Urinary tract infections (UTIs) are among the most common types of bacterial infections occurring both in the community and hospital settings [1, 2]. There are two types of UTIs: hospital associated urinary tract infection (HAUTIs), and community-associated urinary tract infection (CAUTIs) [3]. Women are the predominant group of patients with CAUTIs [1, 2]. UTIs was estimated to represent 100,000 hospitalizations, 7 million visits and 1 million admissions to emergency services in USA [4, 5]. The economic and public health burdens of UTIs is substantial and markedly affect the quality of life of infected patients [6]. In Saudi Arabia, UTIs were reported to be the second leading cause of infections predominately in women at ED [7].

The majority of UTIs are caused by E. coli bacteria, followed by Proteus spp., Staphylococcus saprophyticus, Klebsiella spp. and other Enterobacteriaceae [8, 9]. However, among bacteria causing UTIS, E. coli is considered as the most predominant cause of both community and nosocomial UTIs. Antibiotics commonly recommended for treatment of UTIs include co-trimoxazole (trimethoprim/sulfamethoxazole), nitrofurantoin, ciprofloxacin and ampicillin [3, 10]. However, there is global increase in antibiotic resistance among urinary tract pathogens, including resistance pattern observed in Saudi Arabia [11,12,13,14], which limit treatment options.

Evidence suggest significant relationship between extensive use of antimicrobial and antimicrobial resistance [10, 11]. Therefore, appropriate antibiotic prescription and usage will reduce the disease burden of UTIs and hence lower its complications and costs [10, 15]. For this reason, surveillance of antibiotics resistance is crucial to determine the pattern of antimicrobial resistance and consequently guide the selection of empirical therapy. Therefore, this study aims to determine the current prevalence and susceptibility to ampicillin, augmentin (amoxicillin/clavulanate), co-trimoxazole (trimethoprim/sulfamethoxazole), nitrofurantoin, cefazolin, and ciprofloxacin amongst all E. coli isolated from patients with UTIs. Associations between patient’s demographic parameters and multidrug resistance E. coli isolates were also investigated.


Study setting

This study was conducted in the emergency department (ED) of King Abdulaziz Medical City (KAMC), which is a tertiary care hospital in Riyadh, the capital of Saudi Arabia. The ED at KAMC is composed of Urgi Center, Pediatric Emergency Units, Adult Emergency unit, Observation Unit, and Critical Care unit.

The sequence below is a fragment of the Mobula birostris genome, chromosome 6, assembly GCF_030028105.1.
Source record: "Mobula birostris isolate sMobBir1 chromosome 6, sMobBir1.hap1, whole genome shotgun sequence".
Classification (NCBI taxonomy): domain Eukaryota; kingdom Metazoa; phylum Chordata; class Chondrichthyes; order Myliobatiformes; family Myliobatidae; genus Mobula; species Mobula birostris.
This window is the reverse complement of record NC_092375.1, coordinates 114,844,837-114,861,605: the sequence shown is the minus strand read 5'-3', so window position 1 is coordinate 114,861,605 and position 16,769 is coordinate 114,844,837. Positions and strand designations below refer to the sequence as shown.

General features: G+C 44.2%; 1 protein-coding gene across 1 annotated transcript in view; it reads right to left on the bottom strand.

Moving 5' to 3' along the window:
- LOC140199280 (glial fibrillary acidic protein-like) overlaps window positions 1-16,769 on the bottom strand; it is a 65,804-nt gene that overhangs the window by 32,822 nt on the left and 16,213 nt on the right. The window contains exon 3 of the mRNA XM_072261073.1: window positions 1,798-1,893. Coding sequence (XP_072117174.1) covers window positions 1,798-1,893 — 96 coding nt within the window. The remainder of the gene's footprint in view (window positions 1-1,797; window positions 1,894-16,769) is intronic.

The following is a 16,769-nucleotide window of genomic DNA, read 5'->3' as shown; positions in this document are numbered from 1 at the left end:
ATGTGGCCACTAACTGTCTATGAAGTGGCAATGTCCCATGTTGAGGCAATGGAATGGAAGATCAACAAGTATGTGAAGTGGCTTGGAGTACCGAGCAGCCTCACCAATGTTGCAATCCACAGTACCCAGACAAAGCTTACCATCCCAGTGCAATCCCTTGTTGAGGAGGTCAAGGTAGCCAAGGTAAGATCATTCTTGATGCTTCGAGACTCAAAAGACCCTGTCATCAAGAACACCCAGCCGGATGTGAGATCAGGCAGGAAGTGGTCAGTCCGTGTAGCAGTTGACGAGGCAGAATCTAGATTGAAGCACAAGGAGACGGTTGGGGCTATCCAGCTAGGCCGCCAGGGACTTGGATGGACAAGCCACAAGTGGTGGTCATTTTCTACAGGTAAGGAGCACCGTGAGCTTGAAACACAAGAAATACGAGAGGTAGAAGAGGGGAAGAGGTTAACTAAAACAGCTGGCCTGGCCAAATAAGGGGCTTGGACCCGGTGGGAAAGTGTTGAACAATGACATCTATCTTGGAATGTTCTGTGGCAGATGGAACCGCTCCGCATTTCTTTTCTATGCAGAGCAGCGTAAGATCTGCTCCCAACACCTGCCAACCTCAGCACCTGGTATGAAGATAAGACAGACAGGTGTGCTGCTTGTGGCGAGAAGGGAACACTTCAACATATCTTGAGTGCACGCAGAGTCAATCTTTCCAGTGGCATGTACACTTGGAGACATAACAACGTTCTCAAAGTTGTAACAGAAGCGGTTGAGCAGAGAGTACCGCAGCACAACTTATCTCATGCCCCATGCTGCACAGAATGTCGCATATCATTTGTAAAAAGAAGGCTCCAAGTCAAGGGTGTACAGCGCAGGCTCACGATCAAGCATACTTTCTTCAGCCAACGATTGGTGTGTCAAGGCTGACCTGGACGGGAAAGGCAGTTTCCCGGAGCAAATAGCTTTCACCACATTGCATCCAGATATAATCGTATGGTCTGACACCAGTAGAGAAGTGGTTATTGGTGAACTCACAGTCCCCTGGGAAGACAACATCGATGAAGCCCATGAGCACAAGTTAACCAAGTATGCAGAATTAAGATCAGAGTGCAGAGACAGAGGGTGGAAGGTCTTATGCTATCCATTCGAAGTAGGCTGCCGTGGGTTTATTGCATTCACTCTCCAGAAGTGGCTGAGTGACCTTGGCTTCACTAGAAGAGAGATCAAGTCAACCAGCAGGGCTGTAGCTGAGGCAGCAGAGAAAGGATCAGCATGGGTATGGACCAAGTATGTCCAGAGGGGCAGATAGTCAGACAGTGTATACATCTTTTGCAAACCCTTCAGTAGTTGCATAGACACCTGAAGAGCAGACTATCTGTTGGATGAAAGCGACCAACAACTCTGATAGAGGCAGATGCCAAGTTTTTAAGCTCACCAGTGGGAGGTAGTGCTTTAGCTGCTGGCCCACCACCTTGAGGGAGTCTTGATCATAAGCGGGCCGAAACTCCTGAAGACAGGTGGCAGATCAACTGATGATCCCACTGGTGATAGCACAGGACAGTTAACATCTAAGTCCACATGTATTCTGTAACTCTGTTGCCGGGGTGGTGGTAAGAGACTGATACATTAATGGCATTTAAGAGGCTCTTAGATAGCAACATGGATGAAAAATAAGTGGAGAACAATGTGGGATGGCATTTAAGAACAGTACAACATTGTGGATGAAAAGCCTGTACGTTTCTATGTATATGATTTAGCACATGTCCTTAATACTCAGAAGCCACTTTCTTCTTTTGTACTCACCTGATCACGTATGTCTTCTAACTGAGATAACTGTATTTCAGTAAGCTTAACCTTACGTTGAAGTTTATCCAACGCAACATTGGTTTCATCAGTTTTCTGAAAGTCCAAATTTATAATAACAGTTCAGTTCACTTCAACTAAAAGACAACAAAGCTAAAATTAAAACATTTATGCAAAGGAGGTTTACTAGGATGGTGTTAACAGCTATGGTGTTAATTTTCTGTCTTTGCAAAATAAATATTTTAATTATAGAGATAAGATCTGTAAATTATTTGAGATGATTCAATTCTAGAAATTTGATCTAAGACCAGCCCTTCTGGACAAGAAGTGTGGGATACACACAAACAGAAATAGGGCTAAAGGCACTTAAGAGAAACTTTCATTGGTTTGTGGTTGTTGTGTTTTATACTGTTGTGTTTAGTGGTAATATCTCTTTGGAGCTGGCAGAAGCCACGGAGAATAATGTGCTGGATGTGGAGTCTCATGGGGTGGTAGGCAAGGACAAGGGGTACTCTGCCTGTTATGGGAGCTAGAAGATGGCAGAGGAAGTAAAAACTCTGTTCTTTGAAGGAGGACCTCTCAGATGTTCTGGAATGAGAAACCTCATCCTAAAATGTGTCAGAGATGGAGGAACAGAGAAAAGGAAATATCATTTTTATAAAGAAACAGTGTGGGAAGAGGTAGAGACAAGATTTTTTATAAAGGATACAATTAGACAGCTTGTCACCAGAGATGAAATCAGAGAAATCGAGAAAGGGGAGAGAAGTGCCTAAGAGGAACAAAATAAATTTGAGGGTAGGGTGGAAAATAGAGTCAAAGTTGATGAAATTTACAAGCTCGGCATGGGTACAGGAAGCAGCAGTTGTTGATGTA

Study design

Retrospective cohort study of physician medication prescription over a period of 3 months from January to March 2008 in ED at KAMC, Riyadh, Saudi Arabia.

Study population

Charts of 101 patients diagnosed with UTIs due to E. coli were reviewed. Samples of those patients showed significant growth, bacteria growing > 105 colony-forming units (CFU/mL) with a single type of bacteria from a properly collected midstream “clean catch” urine sample, were considered as UTIs and processed further for identification and susceptibility testing.

Antibiotic sensitivity testing

The sensitivity and resistance of E. coli isolates against six antimicrobial agents including ampicillin, augmentin, co-trimoxazole (trimethoprim/sulphamethoxazole), ciprofloxacin, nitrofurantoin, and cefazolin were determined using VITEK test method which measure minimum inhibitory concentration (MIC). Susceptibility results are interpreted according to the Clinical Laboratory Standards Institute (CLSI) guidelines. Then association between resistance of E. coli to one or more of three antibiotics (ampicillin, co-trimoxazole and ciprofloxacin) were studied and classified to SSR (sensitive to ampicillin, sensitive co-trimoxazole, and resistance ciprofloxacin); RRR (resistance ampicillin, resistance co-trimoxazole and resistance ciprofloxacin); SSS (sensitive ampicillin, sensitive co-trimoxazole and Sensitive ciprofloxacin); RRS (resistance ampicillin, resistance co-trimoxazole and sensitive ciprofloxacin); SRS (sensitive ampicillin, resistance co-trimoxazole and sensitive ciprofloxacin), and SRR (sensitive ampicillin, resistance co-trimoxazole and resistance ciprofloxacin). Multiple resistance which defined as multidrug resistance (MDR) was defined as resistance to three or more antimicrobials. The population was classified as pediatric, adolescent and adult, and elderly. Pediatric stratified into three groups: less than 2 years, from 2 years to 6 years and between 7 and 12 years. The age category between 13–17 and 18–64 years were defined as adults, while those age 65 years or over were defined as elderly.


Data for the period of January 1, 2008, through March 30, were obtained from the prescription and Quadra Med system. All prescriptions with UTIs diagnosis were collected and reviewed for the demographic characteristic, the name of antibiotics and microbiology data. Microbiology data include name of the uropathogen which isolated from urine culture and cause UTIs, sensitivity, and resistance of E. coli for six antimicrobials agents as prescribed above.

Statistical analysis

Antimicrobial susceptibility or resistant rates were calculated as the number of susceptible or resistant organisms divided by the total number of tested organisms, for a given antibiotic, and a given organism. Statistical analyses were performed using the Statistical Package for the Social Sciences (SPSS version 16.0).